BEIRUT (AP) — Airstrikes blamed on Russia hit at least two hospitals and a school in northern Syria on Monday, killing and wounding dozens of civilians and further dimming hopes for a temporary truce, as government troops backed by Russian warplanes pressed a major offensive north of Aleppo.
The raids came days after Russia and other world powers agreed to bring about a pause in fighting that would allow for the delivery of humanitarian aid and the revival of peace talks.
The projected truce agreed on Friday in Munich was to begin in a week, but there was no sign that would happen.
On Monday, Syrian state TV reported that pro-government forces have entered the northern town of Tel Rifaat, where they were fighting "fierce battles" against insurgents. Tel Rifaat is a major stronghold of militants fighting to overthrow President Bashar Assad.
Capturing Tel Rifaat would bring government forces closer to their target of Azaz, near the Turkish border.
In Idlib province, an airstrike destroyed a makeshift clinic supported by Doctors Without Borders. The international charity, also known by its French acronym MSF, said the hospital in the town of Maaret al-Numan was hit four times in attacks that were minutes apart. It said seven people were killed and eight others were "missing, presumed dead."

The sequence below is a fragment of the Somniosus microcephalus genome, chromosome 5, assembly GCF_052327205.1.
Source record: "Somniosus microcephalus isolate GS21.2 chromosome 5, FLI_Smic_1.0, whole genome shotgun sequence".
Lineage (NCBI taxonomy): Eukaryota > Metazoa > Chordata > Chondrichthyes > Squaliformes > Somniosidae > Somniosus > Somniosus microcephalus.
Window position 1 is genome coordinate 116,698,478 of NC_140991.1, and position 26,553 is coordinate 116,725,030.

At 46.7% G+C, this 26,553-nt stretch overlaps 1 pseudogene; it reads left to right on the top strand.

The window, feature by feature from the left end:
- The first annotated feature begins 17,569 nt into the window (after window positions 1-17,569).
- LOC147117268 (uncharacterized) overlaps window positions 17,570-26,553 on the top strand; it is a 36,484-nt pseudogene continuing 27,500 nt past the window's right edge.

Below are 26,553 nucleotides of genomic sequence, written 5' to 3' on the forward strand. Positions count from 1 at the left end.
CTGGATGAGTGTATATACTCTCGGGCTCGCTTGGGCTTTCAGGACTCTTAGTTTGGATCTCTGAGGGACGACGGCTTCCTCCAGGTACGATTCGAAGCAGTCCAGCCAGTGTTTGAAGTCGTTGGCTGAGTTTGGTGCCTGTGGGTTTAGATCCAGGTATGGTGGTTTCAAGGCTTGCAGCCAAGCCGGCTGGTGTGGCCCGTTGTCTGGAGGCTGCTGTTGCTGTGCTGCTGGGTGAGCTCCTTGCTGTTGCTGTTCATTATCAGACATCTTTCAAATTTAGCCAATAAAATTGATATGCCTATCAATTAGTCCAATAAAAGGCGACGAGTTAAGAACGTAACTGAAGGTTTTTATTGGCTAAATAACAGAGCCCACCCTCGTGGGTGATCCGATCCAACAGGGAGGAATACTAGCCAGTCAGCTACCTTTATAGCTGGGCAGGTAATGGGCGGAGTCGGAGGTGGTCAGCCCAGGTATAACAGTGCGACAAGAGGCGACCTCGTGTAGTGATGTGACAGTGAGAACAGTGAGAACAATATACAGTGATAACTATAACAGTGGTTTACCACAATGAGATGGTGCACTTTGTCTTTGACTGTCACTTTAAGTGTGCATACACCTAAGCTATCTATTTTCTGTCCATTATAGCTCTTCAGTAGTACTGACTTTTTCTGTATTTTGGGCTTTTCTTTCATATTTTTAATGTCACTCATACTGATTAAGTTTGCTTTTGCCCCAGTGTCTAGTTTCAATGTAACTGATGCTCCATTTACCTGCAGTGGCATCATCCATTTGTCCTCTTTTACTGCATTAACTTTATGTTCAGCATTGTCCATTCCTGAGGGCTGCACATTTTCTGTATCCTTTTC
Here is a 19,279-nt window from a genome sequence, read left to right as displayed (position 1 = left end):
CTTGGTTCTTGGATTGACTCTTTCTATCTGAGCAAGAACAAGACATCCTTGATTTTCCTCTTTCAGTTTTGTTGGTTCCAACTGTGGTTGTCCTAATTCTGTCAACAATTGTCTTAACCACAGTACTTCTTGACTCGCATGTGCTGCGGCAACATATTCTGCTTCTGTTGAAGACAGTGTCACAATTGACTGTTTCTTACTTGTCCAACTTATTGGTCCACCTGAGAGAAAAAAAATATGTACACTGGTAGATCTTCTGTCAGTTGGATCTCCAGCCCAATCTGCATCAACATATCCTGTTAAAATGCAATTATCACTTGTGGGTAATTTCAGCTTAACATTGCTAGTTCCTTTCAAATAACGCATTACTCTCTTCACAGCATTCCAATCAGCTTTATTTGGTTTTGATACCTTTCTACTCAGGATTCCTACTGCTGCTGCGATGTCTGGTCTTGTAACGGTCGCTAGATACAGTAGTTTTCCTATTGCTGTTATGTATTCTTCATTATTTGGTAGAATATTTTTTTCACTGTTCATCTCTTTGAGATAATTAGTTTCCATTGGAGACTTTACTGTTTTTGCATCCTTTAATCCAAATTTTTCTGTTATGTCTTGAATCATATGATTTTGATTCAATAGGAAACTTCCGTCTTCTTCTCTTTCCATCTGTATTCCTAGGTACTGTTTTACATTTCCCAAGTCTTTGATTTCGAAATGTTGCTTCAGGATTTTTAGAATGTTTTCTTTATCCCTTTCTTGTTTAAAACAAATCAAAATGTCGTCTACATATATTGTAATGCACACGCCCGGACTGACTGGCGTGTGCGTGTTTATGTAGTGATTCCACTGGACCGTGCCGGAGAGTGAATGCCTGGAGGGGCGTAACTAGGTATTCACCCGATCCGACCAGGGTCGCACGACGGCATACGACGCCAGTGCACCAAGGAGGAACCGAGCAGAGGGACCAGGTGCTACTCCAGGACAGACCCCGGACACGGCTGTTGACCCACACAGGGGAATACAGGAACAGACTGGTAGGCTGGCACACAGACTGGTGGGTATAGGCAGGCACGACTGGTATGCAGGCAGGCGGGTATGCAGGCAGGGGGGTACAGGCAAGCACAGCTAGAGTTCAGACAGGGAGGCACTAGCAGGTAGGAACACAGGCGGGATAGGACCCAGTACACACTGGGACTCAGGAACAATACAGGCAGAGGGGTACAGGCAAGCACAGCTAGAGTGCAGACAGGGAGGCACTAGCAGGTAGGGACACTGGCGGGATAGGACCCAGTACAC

"The destruction of the hospital leaves the local population of around 40,000 people without access to medical services in an active zone of conflict," said MSF mission chief Massimiliano Rebaudengo.
The Britain-based Syrian Observatory for Human Rights said Russian warplanes targeted the hospital, destroying it and killing nine people. The opposition group, which tracks both sides of the conflict through sources on the ground, said dozens were wounded in the attack.
"The entire building has collapsed on the ground," said opposition activist Yahya al-Sobeih, speaking by phone from Maaret al-Numan. He said five people were killed near the MSF clinic and "all members of the medical team inside are believed to be dead."
The Observatory and other opposition activists said another hospital in Maaret al-Numan was also hit Monday, most likely by a Syrian government airstrike.
In the neighboring Aleppo province, a missile struck a children's hospital in the town of Azaz, killing five people, including three children and a pregnant woman, according to the Observatory. A third air raid hit a school in a nearby village, killing seven and wounding others.
U.N. Secretary-General Ban Ki-moon said close to 50 civilians were killed and many more wounded in missile attacks on at least five medical facilities and two schools in northern Syria.
Ban called the attacks "blatant violations of international laws" that "are further degrading an already devastated health care system and preventing access to education in Syria," according to U.N. deputy spokesman Farhan Haq.
Activists posted amateur video that showed civil defense workers pulling bodies from the rubble of the MSF-supported structure in Idlib, which collapsed into a heap of rubble and was tilting to one side.